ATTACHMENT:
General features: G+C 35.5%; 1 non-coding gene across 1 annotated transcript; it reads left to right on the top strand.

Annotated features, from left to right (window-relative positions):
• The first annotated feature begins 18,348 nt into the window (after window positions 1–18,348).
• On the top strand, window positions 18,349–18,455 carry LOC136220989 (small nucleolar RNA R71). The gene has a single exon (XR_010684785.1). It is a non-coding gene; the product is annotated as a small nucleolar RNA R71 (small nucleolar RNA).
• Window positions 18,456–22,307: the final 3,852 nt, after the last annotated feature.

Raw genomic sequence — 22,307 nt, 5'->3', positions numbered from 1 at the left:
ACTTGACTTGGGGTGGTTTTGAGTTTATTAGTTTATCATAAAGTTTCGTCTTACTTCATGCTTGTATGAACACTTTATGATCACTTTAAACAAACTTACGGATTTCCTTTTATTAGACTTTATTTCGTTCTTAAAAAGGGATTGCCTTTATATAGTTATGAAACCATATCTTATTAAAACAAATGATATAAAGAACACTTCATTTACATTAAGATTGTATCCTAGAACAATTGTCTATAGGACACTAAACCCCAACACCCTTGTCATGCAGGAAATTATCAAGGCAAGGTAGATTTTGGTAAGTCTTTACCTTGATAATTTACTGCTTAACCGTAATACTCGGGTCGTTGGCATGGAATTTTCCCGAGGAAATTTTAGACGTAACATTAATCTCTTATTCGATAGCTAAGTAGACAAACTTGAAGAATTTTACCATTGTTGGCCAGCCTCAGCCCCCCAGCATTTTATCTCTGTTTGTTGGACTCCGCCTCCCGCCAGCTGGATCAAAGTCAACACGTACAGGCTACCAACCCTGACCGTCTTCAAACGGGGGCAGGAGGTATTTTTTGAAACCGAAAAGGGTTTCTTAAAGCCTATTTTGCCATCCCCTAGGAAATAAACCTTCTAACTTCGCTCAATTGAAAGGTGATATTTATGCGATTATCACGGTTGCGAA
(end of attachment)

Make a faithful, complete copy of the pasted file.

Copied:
General features: G+C 35.5%; 1 non-coding gene across 1 annotated transcript; it reads left to right on the top strand.

Annotated features, from left to right (window-relative positions):
• The first annotated feature begins 18,348 nt into the window (after window positions 1–18,348).
• On the top strand, window positions 18,349–18,455 carry LOC136220989 (small nucleolar RNA R71). The gene has a single exon (XR_010684785.1). It is a non-coding gene; the product is annotated as a small nucleolar RNA R71 (small nucleolar RNA).
• Window positions 18,456–22,307: the final 3,852 nt, after the last annotated feature.

Raw genomic sequence — 22,307 nt, 5'->3', positions numbered from 1 at the left:
ACTTGACTTGGGGTGGTTTTGAGTTTATTAGTTTATCATAAAGTTTCGTCTTACTTCATGCTTGTATGAACACTTTATGATCACTTTAAACAAACTTACGGATTTCCTTTTATTAGACTTTATTTCGTTCTTAAAAAGGGATTGCCTTTATATAGTTATGAAACCATATCTTATTAAAACAAATGATATAAAGAACACTTCATTTACATTAAGATTGTATCCTAGAACAATTGTCTATAGGACACTAAACCCCAACACCCTTGTCATGCAGGAAATTATCAAGGCAAGGTAGATTTTGGTAAGTCTTTACCTTGATAATTTACTGCTTAACCGTAATACTCGGGTCGTTGGCATGGAATTTTCCCGAGGAAATTTTAGACGTAACATTAATCTCTTATTCGATAGCTAAGTAGACAAACTTGAAGAATTTTACCATTGTTGGCCAGCCTCAGCCCCCCAGCATTTTATCTCTGTTTGTTGGACTCCGCCTCCCGCCAGCTGGATCAAAGTCAACACGTACAGGCTACCAACCCTGACCGTCTTCAAACGGGGGCAGGAGGTATTTTTTGAAACCGAAAAGGGTTTCTTAAAGCCTATTTTGCCATCCCCTAGGAAATAAACCTTCTAACTTCGCTCAATTGAAAGGTGATATTTATGCGATTATCACGGTTGCGAA